Students with disabilities and their parents have many rights under the law. The federal Individuals with Disabilities Education Act (IDEA) and Rehabilitation Act both protect students with disabilities who need special education services. Special education includes instruction in the classroom, at home, in hospitals and in institutions. Significantly, special education includes a range of services intended to meet each child’s individual needs. Depending on the needs of the child, these services may be provided in a general education setting, in separate settings, or in a combination of the two.
Rebecca Shore, the Director of Litigation at Advocates for Children of New York, a nonprofit organization working to ensure that all students in New York City have access to a quality education, explains the law and process that is required for students with disabilities to receive appropriate educational services. Her training covers the following subjects: 1) an overview of special education law (including the IDEA and Section 504 of the Rehabilitation Act); 2) the process for obtaining special education (including student eligibility, the referral process and securing appropriate services for a student with a disability); and 3) due process rights for students with disabilities.
For over forty years, Advocates for Children of New York (“AFC”) has worked with New York City low-income families to secure quality and equal public education services for their children. AFC provides a range of direct services, including free individual case advocacy, such as representing children and families in proceedings under the Individuals with Disabilities Education Act (“IDEA”) and also works on institutional reform of educational policies and practices through advocacy and litigation.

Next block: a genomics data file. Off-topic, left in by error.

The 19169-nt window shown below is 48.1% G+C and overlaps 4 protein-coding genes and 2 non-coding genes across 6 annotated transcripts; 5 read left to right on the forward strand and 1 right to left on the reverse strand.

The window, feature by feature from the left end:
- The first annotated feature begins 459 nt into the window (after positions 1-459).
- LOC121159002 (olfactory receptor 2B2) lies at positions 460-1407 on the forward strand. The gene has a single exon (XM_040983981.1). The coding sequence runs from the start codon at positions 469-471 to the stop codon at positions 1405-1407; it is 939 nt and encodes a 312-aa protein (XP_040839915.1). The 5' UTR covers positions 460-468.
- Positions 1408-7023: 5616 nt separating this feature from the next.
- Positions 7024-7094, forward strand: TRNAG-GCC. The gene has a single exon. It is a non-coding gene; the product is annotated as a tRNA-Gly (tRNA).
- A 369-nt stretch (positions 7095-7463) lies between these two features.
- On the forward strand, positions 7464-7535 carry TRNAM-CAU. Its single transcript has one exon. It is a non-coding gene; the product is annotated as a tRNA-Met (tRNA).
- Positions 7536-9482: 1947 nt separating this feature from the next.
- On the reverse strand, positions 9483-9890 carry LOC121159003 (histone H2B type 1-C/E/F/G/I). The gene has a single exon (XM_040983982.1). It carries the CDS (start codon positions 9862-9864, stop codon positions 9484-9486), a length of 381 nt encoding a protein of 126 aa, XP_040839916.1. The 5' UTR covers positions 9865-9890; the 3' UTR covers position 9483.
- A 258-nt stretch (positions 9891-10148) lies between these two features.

Rebecca Shore has served as the Director of Litigation at AFC since 2008. After clerking in the United States District Court for the District of Maryland, she was a litigation associate at Paul, Weiss, Rifkind, Wharton & Garrison LLP where she worked on numerous special education cases and class and individual lawsuits involving disability discrimination. Immediately prior to joining AFC, Rebecca was a staff attorney at the American Civil Liberties Union Lesbian, Gay, Bisexual, Transgender & AIDS Project, working on disability discrimination lawsuits against corporate and governmental entities. As AFC’s Director of Litigation, Rebecca oversees all impact litigation, including class actions, individual and group lawsuits, IDEA appeals, and state and federal administrative complaints. She has served as class and lead counsel in, among others, L.V. v. New York City Dep’t of Educ., D.S. v. New York City Dep’t of Educ., E.B. v. New York City Dep’t of Educ., and C.D. v. New York City Dep’t of Educ.
Very well done
Very helpful. finally I learned about BIPs and disciplinary actions.
The presenter did an excellent job - informative, super organized and interesting. Thanks.
Well prepared presenter Demeanor easy to listen to
Good information presented well
Excellent thorough discussion and a must see for anyone interested in practicing in this or any peripheral area.
This is such a detailed and complicated area of practice, but necessary to understand, even if we only encounter it rarely or in custodial disputes. I learned a lot.
This was excellent. I work in a school setting and this provided me with substantive information that will be useful in my work.
Thorough and lots of practical information
Very interesting course!
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